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Pope Benedict's damage control

Whatever the reason for the pope's rehabilitation of a Holocaust denier, as the head of the Roman Catholic Church, he must remember to weigh his words carefully.

February 17, 2009

For the second time in his brief pontificate, Pope Benedict XVI is engaged in damage control after offending another religion with which the Roman Catholic Church has been seeking better relations. Benedict is no doubt sincere in dissociating himself from a breakaway bishop's suggestion that no Jews died in Nazi gas chambers. But a disclaimer wouldn't have been necessary if the pope had exercised due diligence or demonstrated even the slightest sensitivity before rescinding the excommunication of Richard Williamson and three other prelates from the Society of St. Pius X.

Williamson was excommunicated by Pope John Paul II after he was ordained a bishop by the late Marcel Lefebvre, a French archbishop who rejected the reforms of the Second Vatican Council. In a television interview aired the same day his excommunication was lifted, Williamson said the evidence was "hugely against" 6 million Jews having been killed in gas chambers.

After Williamson's comments were publicized, the pope reiterated his condemnation of the Holocaust and announced a trip to Israel in May. The Vatican said that Williamson would have to "take his distance" from his comments about the Holocaust if he wanted to be recognized as a bishop. Williamson apologized for causing "unnecessary distress and problems," but he didn't recant his denial of the Holocaust. Instead, he told a German magazine that he would "look again at the historical evidence."

How could the pope rehabilitate a crank such as Williamson without a thorough investigation? One explanation is that the pope has been obsessed with reconciliation with Lefebvrites, who share his devotion to the 16th century Tridentine Latin Mass that was replaced by vernacular services after Vatican II. That may account for the pope's failure to consult with Cardinal Walter Kasper, the Vatican official in charge of ecumenical relations, but reconciliation with one group should not involve indifference toward another.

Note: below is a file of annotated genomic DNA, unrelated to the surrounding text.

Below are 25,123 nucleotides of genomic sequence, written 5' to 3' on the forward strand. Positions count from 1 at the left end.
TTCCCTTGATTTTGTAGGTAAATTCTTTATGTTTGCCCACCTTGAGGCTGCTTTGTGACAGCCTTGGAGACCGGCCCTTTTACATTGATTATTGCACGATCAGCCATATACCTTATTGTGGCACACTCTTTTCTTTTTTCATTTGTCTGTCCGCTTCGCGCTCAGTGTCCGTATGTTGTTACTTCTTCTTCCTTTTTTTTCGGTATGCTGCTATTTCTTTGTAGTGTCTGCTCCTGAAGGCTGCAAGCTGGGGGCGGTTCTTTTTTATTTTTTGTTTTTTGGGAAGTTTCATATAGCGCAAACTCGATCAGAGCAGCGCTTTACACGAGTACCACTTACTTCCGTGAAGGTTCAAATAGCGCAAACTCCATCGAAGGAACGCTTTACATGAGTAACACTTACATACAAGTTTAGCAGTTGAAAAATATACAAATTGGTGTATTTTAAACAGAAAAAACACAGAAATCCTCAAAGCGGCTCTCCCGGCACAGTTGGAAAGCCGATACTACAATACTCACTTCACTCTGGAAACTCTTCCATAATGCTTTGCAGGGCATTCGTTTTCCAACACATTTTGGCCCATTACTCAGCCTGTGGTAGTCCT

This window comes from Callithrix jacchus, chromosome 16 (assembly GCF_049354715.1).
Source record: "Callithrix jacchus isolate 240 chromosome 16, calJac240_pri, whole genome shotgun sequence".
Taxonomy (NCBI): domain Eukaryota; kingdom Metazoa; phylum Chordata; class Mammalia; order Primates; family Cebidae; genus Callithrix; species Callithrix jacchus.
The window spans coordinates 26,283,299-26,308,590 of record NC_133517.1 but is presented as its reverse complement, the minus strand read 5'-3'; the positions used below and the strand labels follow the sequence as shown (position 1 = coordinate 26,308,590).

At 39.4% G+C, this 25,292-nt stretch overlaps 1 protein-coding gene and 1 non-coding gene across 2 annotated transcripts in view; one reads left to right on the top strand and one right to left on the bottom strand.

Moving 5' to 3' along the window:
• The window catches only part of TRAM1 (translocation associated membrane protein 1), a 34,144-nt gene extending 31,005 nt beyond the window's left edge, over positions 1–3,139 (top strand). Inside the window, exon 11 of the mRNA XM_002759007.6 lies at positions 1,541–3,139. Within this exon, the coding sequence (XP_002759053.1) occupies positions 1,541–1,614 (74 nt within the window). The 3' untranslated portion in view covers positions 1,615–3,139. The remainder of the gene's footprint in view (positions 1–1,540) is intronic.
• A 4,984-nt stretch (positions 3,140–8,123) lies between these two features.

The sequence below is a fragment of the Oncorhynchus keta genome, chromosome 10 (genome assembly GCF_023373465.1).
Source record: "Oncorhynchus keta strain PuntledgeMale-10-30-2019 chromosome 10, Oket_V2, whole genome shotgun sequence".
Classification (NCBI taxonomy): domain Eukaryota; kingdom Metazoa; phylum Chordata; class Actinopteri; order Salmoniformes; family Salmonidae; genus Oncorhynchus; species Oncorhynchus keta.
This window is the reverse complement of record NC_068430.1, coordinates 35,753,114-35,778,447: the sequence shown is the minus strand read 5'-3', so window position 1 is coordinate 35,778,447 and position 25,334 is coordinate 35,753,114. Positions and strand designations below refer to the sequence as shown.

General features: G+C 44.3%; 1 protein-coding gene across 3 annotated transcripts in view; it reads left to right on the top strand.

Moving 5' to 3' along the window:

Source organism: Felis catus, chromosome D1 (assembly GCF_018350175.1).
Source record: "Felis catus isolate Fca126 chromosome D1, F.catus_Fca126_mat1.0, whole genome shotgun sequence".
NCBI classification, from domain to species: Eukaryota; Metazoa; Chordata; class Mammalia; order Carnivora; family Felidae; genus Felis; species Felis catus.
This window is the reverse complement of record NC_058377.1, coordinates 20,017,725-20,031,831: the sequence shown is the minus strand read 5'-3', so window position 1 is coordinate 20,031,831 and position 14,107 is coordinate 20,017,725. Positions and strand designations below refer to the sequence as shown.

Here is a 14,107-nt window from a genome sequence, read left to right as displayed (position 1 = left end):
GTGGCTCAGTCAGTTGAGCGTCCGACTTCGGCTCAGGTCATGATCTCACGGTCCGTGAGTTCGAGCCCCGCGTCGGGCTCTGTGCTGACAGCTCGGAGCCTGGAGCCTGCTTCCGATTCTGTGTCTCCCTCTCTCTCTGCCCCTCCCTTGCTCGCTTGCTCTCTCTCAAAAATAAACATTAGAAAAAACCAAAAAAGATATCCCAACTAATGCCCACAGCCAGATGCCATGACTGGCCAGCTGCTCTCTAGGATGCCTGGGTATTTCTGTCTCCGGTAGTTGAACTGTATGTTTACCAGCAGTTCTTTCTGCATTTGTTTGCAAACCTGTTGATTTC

Moreover, the Williamson affair seems to be part of the pope's general insulation from public opinion, which can border on arrogance. In a 2006 lecture in his native Germany, Benedict quoted a Byzantine emperor who described Islam as "evil and inhumane." The pope didn't endorse the statement, but he failed to recognize how his words would be received by Muslims.

Josef Stalin once mockingly asked: "How many divisions does the pope have?" Obviously the pope doesn't command an army, but the Roman Catholic Church is represented by legions of diplomats and humanitarian workers around the world, many of whom must deal with representatives of other religions. The pope is a pastor, but he also is the head of an international organization, and like more worldly leaders, he must carefully weigh his words and his deeds.

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